This article demonstrates how to create and dispatch DOM events. Such events are commonly called synthetic events, as opposed to the events fired by the browser itself.

Creating custom events

Events can be created with the Event constructor as follows:

var event = new Event('build');

// Listen for the event.
elem.addEventListener('build', function (e) { /* ... */ }, false);

// Dispatch the event.
elem.dispatchEvent(event);

The above code example uses the EventTarget.dispatchEvent() method.

This constructor is supported in most modern browsers (with Internet Explorer being the exception). For a more verbose approach (which works with Internet Explorer), see the old-fashioned way below.

Adding custom data – CustomEvent()

To add more data to the event object, the CustomEvent interface exists and the detail property can be used to pass custom data.
For example, the event could be created as follows:

var event = new CustomEvent('build', { detail: elem.dataset.time });

This will then allow you to access the additional data in the event listener:

function eventHandler(e) {
  console.log('The time is: ' + e.detail);
}

The old-fashioned way

The older approach to creating events uses APIs inspired by Java. The following shows an example:

// Create the event.
var event = document.createEvent('Event');

// Define that the event name is 'build'.
event.initEvent('build', true, true);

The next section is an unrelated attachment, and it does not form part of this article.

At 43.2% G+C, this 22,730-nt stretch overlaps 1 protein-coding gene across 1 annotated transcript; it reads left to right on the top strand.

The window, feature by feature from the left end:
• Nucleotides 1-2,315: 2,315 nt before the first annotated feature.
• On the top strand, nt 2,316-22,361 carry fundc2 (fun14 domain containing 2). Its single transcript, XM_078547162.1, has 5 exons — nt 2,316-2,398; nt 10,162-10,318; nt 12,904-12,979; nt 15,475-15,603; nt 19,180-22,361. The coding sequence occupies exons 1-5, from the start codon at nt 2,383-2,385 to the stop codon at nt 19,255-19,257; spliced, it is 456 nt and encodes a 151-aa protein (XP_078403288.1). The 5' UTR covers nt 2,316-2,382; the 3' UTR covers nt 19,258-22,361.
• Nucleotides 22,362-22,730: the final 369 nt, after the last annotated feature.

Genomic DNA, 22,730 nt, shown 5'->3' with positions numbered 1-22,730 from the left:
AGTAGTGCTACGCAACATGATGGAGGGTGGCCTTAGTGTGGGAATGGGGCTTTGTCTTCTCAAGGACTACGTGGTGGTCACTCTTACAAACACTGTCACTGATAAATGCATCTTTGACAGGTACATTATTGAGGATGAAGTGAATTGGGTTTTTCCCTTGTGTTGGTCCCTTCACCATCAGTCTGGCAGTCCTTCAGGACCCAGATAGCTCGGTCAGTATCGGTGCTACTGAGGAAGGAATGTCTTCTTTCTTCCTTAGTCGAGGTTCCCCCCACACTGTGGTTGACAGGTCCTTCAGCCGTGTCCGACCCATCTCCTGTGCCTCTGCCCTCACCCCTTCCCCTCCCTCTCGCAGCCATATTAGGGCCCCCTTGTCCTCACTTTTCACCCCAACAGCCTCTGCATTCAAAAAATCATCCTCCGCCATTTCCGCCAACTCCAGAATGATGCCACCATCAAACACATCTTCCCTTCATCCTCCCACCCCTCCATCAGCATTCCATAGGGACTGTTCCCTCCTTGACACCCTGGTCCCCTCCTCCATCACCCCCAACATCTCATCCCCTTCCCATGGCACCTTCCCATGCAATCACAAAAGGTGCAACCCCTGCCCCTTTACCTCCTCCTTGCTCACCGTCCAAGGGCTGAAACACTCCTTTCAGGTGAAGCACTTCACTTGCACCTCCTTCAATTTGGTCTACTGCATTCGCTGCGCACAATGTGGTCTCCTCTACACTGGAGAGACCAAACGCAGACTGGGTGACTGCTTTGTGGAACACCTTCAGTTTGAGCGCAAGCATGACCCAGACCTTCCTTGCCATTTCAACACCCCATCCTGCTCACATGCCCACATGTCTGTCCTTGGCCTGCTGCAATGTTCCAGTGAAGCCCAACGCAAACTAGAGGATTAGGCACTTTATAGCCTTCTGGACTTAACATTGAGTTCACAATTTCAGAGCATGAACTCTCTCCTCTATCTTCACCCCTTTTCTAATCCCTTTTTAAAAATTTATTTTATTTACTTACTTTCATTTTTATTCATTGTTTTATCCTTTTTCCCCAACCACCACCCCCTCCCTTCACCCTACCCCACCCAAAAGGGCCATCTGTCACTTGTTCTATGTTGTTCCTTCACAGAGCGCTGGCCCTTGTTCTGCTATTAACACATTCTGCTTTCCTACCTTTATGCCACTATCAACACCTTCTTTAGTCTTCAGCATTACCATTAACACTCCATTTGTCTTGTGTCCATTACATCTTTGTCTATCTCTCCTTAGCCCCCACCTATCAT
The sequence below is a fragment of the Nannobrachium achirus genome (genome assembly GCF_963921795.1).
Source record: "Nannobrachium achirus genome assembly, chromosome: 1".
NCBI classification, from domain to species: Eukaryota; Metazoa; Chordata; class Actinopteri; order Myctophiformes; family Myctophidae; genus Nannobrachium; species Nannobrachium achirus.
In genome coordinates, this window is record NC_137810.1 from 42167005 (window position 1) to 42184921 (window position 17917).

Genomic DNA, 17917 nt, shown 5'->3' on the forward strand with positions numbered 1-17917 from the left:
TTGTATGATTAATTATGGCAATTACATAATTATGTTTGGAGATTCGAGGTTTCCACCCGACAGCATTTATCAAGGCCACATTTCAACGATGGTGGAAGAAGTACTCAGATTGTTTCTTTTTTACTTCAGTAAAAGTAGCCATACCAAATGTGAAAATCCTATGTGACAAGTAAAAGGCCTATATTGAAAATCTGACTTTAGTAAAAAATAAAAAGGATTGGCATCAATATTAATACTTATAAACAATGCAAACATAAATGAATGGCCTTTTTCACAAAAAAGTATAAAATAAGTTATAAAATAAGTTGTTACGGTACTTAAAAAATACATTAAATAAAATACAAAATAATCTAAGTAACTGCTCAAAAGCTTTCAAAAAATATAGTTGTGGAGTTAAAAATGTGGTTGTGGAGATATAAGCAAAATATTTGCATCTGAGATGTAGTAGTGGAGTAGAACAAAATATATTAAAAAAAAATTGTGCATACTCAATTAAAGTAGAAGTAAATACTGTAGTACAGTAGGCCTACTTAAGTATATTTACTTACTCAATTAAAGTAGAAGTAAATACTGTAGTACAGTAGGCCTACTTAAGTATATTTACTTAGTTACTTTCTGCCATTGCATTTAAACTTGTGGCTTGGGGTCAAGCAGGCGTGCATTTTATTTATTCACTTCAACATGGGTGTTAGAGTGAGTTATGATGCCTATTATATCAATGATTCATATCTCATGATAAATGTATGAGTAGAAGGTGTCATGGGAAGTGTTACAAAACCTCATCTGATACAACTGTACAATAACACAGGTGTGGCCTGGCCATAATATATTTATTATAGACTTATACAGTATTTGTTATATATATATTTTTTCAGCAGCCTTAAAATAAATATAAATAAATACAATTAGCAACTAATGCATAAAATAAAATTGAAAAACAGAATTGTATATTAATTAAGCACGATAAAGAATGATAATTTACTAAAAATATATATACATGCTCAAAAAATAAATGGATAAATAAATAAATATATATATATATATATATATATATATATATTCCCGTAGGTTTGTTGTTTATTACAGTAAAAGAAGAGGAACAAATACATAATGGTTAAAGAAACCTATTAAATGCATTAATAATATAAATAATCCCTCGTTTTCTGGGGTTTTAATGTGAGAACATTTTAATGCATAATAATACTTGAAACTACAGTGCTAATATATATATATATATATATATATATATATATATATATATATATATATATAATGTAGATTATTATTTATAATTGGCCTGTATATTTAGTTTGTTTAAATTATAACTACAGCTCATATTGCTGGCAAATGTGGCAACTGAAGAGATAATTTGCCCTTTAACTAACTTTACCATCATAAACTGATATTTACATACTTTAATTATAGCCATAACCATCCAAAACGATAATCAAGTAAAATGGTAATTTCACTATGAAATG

// Listen for the event.
elem.addEventListener('build', function (e) {
  // e.target matches elem
}, false);

// target can be any Element or other EventTarget.
elem.dispatchEvent(event);

Event bubbling

It is often desirable to trigger an event from a child element, and have an ancestor catch it; optionally, with data:

<form>
  <textarea></textarea>
</form>
const form = document.querySelector('form');
const textarea = document.querySelector('textarea');

// Create a new event, allow bubbling, and provide any data you want to pass to the "details" property
const eventAwesome = new CustomEvent('awesome', {
  bubbles: true,
  detail: { text: () => textarea.value }
});

// The form element listens for the custom "awesome" event and then consoles the output of the passed text() method
form.addEventListener('awesome', e => console.log(e.detail.text()));

// As the user types, the textarea inside the form dispatches/triggers the event to fire, and uses itself as the starting point
textarea.addEventListener('input', e => e.target.dispatchEvent(eventAwesome));

Creating and dispatching events dynamically

Elements can listen for events that haven't been created yet:

<form>
  <textarea></textarea>
</form>
const form = document.querySelector('form');
const textarea = document.querySelector('textarea');

form.addEventListener('awesome', e => console.log(e.detail.text()));

textarea.addEventListener('input', function() {
  // Create and dispatch/trigger an event on the fly
  // Note: Optionally, we've also leveraged the "function expression" (instead of the "arrow function expression") so "this" will represent the element
  this.dispatchEvent(new CustomEvent('awesome', { bubbles: true, detail: { text: () => textarea.value } }))
});

Triggering built-in events

This example demonstrates simulating a click (that is programmatically generating a click event) on a checkbox using DOM methods. View the example in action.

function simulateClick() {
  var event = new MouseEvent('click', {
    view: window,
    bubbles: true,
    cancelable: true
  });
  var cb = document.getElementById('checkbox'); 
  var cancelled = !cb.dispatchEvent(event);
  if (cancelled) {
    // A handler called preventDefault.
    alert("cancelled");
  } else {
    // None of the handlers called preventDefault.
    alert("not cancelled");
  }
}

See also